The Department for Transport and Highways England have confirmed that plans for a tunnel under Stonehenge have been given the go-ahead as part of a package to cut congestion in the south-west.
The investment of £2 billion, announced by Transport Secretary Chris Grayling last week, will develop the A303 corridor into a high-performing route, linking the M3 to the M5.

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Government consultation launched on flight noise at Heathrow, Gatwick and Stanstead

The Government is consulting on new measures to reduce evening flight noise at Heathrow, Gatwick and Stanstead. The measures will encourage the use of quieter aircraft to limit the number of people significantly affected by
aircraft noise at night, but is unrelated to October’s decision for expansion at Heathrow.

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£1.2bn fund for local road improvements

Local councils are set to receive a share of £1.2 billion for improvements to roads, repairs to pot-holes and cutting congestion following an announcement last week from Transport Minister, Andrew Jones.
This funding will also include money from the new National Productivity Investment fund, announced in the Autumn Statement and from the Pothole Action Fund.

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Energy and environment

Government report backs Swansea Bay tidal lagoon plan

The government-commissioned Hendry Report on tidal power has backed plans for a tidal lagoon project in Wales, which could provide electricity for 150,000 homes. The report called on ministers to approve Tidal Lagoon Power’s proposal, which consists of a nine kilometre sea wall and 16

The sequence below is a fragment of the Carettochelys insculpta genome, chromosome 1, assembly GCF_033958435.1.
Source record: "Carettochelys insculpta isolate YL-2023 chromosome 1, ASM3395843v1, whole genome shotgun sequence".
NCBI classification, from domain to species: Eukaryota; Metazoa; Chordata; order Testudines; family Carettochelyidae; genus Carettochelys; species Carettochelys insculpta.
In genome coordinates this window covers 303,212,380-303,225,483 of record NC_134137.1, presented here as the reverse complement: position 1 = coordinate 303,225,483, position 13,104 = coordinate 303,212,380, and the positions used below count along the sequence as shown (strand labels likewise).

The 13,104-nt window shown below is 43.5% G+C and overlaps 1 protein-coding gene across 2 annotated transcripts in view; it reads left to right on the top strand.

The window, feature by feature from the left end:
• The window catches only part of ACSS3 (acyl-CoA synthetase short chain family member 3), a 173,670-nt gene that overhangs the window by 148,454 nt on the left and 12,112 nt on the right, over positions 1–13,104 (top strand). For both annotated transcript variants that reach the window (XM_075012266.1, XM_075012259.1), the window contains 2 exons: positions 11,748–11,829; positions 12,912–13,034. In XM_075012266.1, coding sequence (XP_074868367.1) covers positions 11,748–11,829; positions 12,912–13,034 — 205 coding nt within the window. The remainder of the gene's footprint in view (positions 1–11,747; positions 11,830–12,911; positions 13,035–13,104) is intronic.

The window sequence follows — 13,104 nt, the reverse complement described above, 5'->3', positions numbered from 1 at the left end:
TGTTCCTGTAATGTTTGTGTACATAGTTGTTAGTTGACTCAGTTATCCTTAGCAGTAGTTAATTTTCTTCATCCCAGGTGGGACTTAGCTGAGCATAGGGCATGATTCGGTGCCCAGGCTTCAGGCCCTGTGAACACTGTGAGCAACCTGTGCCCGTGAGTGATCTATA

turbines designed to harness tidal energy. The Swansea Bay proposal is the first put forward by the company, but if successful another five projects could be implemented across the UK.

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Global investment in clean energy falls

Worldwide investment in clean energy dropped by 18 per cent in dollar terms last year, according to figures released by research firm Bloomberg New Energy Finance. The figures followed cuts to investment in large-scale clean energy projects in China and Japan, by 26 and 43 per cent respectively,
and falling solar power costs. Despite the overall fall, investment in offshore wind projects increased by 40 per cent to $29.9bn, with Dong Energy’s 1.2GW farm off the UK coast the largest project to date.

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Ofgem and the Government set out new plans for National Grid’s future

A new, legally independent system operator within National Grid has been proposed by the Government and Ofgem. The plans look to create “greater separation” between the system operator role and the rest of the National Grid group. Business and Energy Secretary, Greg Clark, said:
“Separating our system operator… offers a level playing field for companies wanting to be part of our clean, secure and flexible energy system – keeping costs as low as possible for our homes and businesses.”

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Research collaboration project to offer solar powered trains in world first

Imperial College London reported that their researchers are working in collaboration with climate change charity, 10:10 and Turbo Power Systems (TPS) to investigate the feasibility of using track-side solar panels to power trains. Connecting solar panels directly to train lines will bypass the
electricity grid, allowing power to be provided exactly when needed the most. Network Rail is already spending billions on electrifying UK train lines, but in many rural areas the electricity grid has already reached capacity for integrating distributed energy generation and supplying power to train companies.